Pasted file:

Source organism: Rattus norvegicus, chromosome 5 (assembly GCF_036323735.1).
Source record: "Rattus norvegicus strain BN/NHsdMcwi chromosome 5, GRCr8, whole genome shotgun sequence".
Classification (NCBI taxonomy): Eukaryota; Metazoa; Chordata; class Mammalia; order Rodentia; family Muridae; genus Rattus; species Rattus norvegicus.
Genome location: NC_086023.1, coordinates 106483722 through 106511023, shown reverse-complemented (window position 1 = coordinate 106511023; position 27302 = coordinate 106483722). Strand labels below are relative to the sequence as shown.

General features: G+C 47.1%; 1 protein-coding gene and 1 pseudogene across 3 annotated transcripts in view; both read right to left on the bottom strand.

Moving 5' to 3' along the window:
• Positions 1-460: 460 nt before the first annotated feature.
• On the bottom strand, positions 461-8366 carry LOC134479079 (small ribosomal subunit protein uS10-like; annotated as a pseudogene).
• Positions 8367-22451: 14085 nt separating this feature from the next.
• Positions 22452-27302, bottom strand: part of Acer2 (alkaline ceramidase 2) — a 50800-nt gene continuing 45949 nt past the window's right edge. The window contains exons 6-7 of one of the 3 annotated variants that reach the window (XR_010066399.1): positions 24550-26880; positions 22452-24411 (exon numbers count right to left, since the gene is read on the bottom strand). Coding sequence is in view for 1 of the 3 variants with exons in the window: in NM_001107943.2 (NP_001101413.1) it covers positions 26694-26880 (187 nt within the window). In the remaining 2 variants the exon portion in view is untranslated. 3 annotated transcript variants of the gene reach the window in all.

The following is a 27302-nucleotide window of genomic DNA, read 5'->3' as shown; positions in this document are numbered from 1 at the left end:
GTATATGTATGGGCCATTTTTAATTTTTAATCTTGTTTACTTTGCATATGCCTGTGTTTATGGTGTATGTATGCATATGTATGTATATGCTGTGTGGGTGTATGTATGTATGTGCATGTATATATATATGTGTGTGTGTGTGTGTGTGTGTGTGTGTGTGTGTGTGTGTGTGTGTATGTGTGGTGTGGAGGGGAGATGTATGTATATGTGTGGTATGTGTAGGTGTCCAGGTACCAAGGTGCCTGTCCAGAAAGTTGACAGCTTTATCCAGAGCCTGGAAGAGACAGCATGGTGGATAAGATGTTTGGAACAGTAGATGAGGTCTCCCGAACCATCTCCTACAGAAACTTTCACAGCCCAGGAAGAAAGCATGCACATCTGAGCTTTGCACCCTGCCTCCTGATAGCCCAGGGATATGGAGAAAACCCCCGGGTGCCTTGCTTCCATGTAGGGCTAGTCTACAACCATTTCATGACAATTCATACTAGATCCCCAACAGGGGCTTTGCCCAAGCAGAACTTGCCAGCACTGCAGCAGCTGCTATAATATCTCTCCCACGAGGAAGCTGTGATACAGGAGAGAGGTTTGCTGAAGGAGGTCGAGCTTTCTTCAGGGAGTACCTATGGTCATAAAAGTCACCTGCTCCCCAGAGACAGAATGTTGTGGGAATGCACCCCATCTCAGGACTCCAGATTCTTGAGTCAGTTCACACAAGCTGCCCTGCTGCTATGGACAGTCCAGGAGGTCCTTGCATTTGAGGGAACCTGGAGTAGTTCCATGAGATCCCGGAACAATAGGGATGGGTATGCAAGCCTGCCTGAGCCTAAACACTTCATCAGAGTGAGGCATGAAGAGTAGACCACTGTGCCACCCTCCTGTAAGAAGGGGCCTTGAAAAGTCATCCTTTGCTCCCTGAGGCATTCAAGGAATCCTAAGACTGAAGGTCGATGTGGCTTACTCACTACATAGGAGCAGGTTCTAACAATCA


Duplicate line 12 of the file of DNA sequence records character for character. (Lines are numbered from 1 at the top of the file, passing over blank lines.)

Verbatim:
GTATATGTATGGGCCATTTTTAATTTTTAATCTTGTTTACTTTGCATATGCCTGTGTTTATGGTGTATGTATGCATATGTATGTATATGCTGTGTGGGTGTATGTATGTATGTGCATGTATATATATATGTGTGTGTGTGTGTGTGTGTGTGTGTGTGTGTGTGTGTGTGTGTGTATGTGTGGTGTGGAGGGGAGATGTATGTATATGTGTGGTATGTGTAGGTGTCCAGGTACCAAGGTGCCTGTCCAGAAAGTTGACAGCTTTATCCAGAGCCTGGAAGAGACAGCATGGTGGATAAGATGTTTGGAACAGTAGATGAGGTCTCCCGAACCATCTCCTACAGAAACTTTCACAGCCCAGGAAGAAAGCATGCACATCTGAGCTTTGCACCCTGCCTCCTGATAGCCCAGGGATATGGAGAAAACCCCCGGGTGCCTTGCTTCCATGTAGGGCTAGTCTACAACCATTTCATGACAATTCATACTAGATCCCCAACAGGGGCTTTGCCCAAGCAGAACTTGCCAGCACTGCAGCAGCTGCTATAATATCTCTCCCACGAGGAAGCTGTGATACAGGAGAGAGGTTTGCTGAAGGAGGTCGAGCTTTCTTCAGGGAGTACCTATGGTCATAAAAGTCACCTGCTCCCCAGAGACAGAATGTTGTGGGAATGCACCCCATCTCAGGACTCCAGATTCTTGAGTCAGTTCACACAAGCTGCCCTGCTGCTATGGACAGTCCAGGAGGTCCTTGCATTTGAGGGAACCTGGAGTAGTTCCATGAGATCCCGGAACAATAGGGATGGGTATGCAAGCCTGCCTGAGCCTAAACACTTCATCAGAGTGAGGCATGAAGAGTAGACCACTGTGCCACCCTCCTGTAAGAAGGGGCCTTGAAAAGTCATCCTTTGCTCCCTGAGGCATTCAAGGAATCCTAAGACTGAAGGTCGATGTGGCTTACTCACTACATAGGAGCAGGTTCTAACAATCA